This, it seems to me, is where the symbolism reaches its breaking point. No matter how I put Uranus and Neptune together, I don't end up with reactionary conservatism. In fairness I should point out that immediately after the passage just quoted, Tarnas refers to the Saturn-Pluto opposition of 2000-4 as another relevant factor in the rise of fundamentalism. But his self-imposed constraint of limiting the frame of reference simply to planetary cycles means that he does not then draw out the meaning of that opposition having occurred in Sagittarius, which is surely essential to understanding how it manifested.
Having said this much by way of criticism on astrological grounds, let me also say this: if my time amongst astrologers has taught me anything it is that, wonderful people though many of them are, astrologers tend not to see the wood for the trees. Astrologer A may dismiss Astrologer B's work out of hand, and a simmering enmity may be formed, because A uses mean rather than true nodes (for instance). This myopic obsession with the minutiae of technique is a trap, and I am aware that I could easily fall into it here. So let me try and put things into perspective.
Firstly, it has to be said that some of the astrological connections Tarnas makes in these pages are breath-taking. Perhaps my favourite is the parallel he points out between the French Revolution of 1789, and the contemporary mutiny on the Bounty, which he describes as:
a kind of laboratory case of a continuing synchronous emergence of parallel events totally isolated from each other yet reflecting the same archetypal complexes. (p.303)
Though the parallels between the 1960's and revolutionary France around 1790 also need to be mentioned. (This is a recurrent motif in the book, beginning at p.144.)
Secondly, he is a respected academic. As events in university circles remind us periodically, there are plenty of academics with an untutored hatred for astrology. So, by explicitly advocating astrology, Tarnas must surely be putting his reputation on the line. And he is doing so in pursuit of what he believes in, in order to make the world a better place. So, absolute respect to the man!
Thirdly: in order to convey a sense of astrology's workings to the average human on the street, there is no alternative but to strip it down and simplify it radically. So what, in practical terms, might Tarnas have done differently? The one thing I can suggest is this: I wish that he would have given maybe one, two or three detailed examples, where he would show how much a full astrological analysis can bring to the table. I would like to see, even if just once, the kind of treatment of which Dennis Elwell is such a master - an astrological analysis that makes the symbolism of a particular time dance and sing. Although the average reader would not be able to follow all the symbolism, I think the exercise would be valuable as a way of showing astrology's power to decode and illuminate the specific event.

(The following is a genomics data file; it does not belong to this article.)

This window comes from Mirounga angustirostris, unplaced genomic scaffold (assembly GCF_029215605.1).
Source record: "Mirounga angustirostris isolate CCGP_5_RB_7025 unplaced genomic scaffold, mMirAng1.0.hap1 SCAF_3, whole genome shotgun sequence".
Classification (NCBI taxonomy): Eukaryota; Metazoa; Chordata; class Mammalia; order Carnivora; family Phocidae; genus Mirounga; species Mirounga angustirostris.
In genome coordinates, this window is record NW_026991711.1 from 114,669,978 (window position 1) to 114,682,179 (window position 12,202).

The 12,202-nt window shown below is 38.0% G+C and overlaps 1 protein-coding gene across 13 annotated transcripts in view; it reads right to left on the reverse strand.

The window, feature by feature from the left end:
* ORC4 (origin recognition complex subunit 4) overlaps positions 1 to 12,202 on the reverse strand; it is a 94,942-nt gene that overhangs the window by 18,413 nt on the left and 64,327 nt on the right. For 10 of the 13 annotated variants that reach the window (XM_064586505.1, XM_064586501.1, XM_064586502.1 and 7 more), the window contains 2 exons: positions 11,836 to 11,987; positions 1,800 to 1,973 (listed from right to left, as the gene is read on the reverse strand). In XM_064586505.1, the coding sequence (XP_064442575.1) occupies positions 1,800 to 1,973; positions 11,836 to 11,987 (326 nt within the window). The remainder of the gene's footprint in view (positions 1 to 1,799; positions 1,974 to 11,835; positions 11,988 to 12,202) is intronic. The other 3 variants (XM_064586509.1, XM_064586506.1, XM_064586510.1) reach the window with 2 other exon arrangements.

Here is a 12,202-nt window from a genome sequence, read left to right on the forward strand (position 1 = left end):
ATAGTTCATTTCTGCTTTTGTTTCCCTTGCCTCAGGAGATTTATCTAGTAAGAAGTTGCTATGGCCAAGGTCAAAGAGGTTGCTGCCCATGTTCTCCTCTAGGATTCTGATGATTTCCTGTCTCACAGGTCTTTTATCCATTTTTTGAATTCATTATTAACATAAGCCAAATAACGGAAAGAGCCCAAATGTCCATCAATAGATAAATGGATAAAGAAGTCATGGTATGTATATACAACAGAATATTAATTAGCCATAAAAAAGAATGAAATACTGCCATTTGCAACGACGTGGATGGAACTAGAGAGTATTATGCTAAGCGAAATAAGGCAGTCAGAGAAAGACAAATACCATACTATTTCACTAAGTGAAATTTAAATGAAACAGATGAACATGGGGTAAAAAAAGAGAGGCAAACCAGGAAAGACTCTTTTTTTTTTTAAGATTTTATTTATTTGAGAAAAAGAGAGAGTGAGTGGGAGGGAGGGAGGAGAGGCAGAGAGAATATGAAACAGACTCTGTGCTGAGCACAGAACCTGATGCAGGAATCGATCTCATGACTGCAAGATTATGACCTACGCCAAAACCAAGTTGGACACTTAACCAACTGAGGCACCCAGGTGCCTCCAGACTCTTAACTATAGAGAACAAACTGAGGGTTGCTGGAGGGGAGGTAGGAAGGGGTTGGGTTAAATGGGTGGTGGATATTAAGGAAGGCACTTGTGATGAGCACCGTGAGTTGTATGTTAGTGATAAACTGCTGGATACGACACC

There is so much in this book which leaves me wanting more. This, as I have tried to suggest, is largely inevitable given the scope of the project Tarnas has undertaken here. Let me describe one specific issue which I would like to have seen elaborated upon.
In describing his research, Tarnas writes that as part of it:
I examined in detail the biographies of a considerable range of culturally significant individuals… (those) who have made major cultural contributions or whose historical influence has been significant are, in certain respects, paradigmatic. The shape and force of their lives and characters, the sharp contours and decisive vector of their biographies, render more discernible their essential qualities. Such individuals are more conspicuous embodiments of archetypal tendencies that are present in varying degrees in everyone, and thus potential correlations can more readily be judged. (p.136)
It would be very interesting to know whether Tarnas sees this principle as similar to what Michel Gauquelin called 'the eminence effect' and what Peter Roberts refers to as being 'star born'. If astrology works better - or at least more straightforwardly - for some people than it does for others, this is a huge issue, and there is a conversation here which astrologers need to have.
Optimism isn't what it used to be
Early on in the book, Tarnas makes the very useful distinction between two paradigms for humanity's trajectory. The first is that we are gradually evolving, raising ourselves through our own efforts towards a golden age. The second is that the golden age was our natural, Edenic, state, and most everything we've done since has just served to make things worse. It isn't clear whether he recognises the extent to which he himself partakes of the first paradigm. Thus he can write:
It is perhaps not too much to say that, in this first decade of the new millennium, humanity has entered into a condition that is in some sense more globally united and interconnected, more sensitized to the experiences and suffering of others, in certain respects more spiritually awakened, more conscious of alternative future possibilities and ideals, more capable of collective healing and compassion, and, aided by technological advances in communications media, more able to think, feel, and respond together in a spiritually evolved manner to the world's swiftly changing realities than has ever before been possible. (p.483)
Is it just me, or is there an element of seeing the glass as half-full here? In any case, it is clear that he sees the world's progress being mirrored by developments in astrology:
I have come to believe… that because of the important theoretical and technological advances in the field (i.e. astrology) that have emerged in our time, a careful examination of historical correlations with the cycles of the outer planets can allow the modern mind to explore and assess the astrological perspective with a rigor and depth that has not previously been possible. (p.138)
It could well be said that the entire modern and postmodern development of human autonomy has prepared us to be better able to walk the tight-rope presented to us by the contemporary archetypal astrological perspective and evidence - in particular, by the knowledge of the outer planets' existence and their corresponding archetypal principles, by the retrospective knowledge of the historical correlations, and by the foreknowledge of future planetary alignments. (p.459)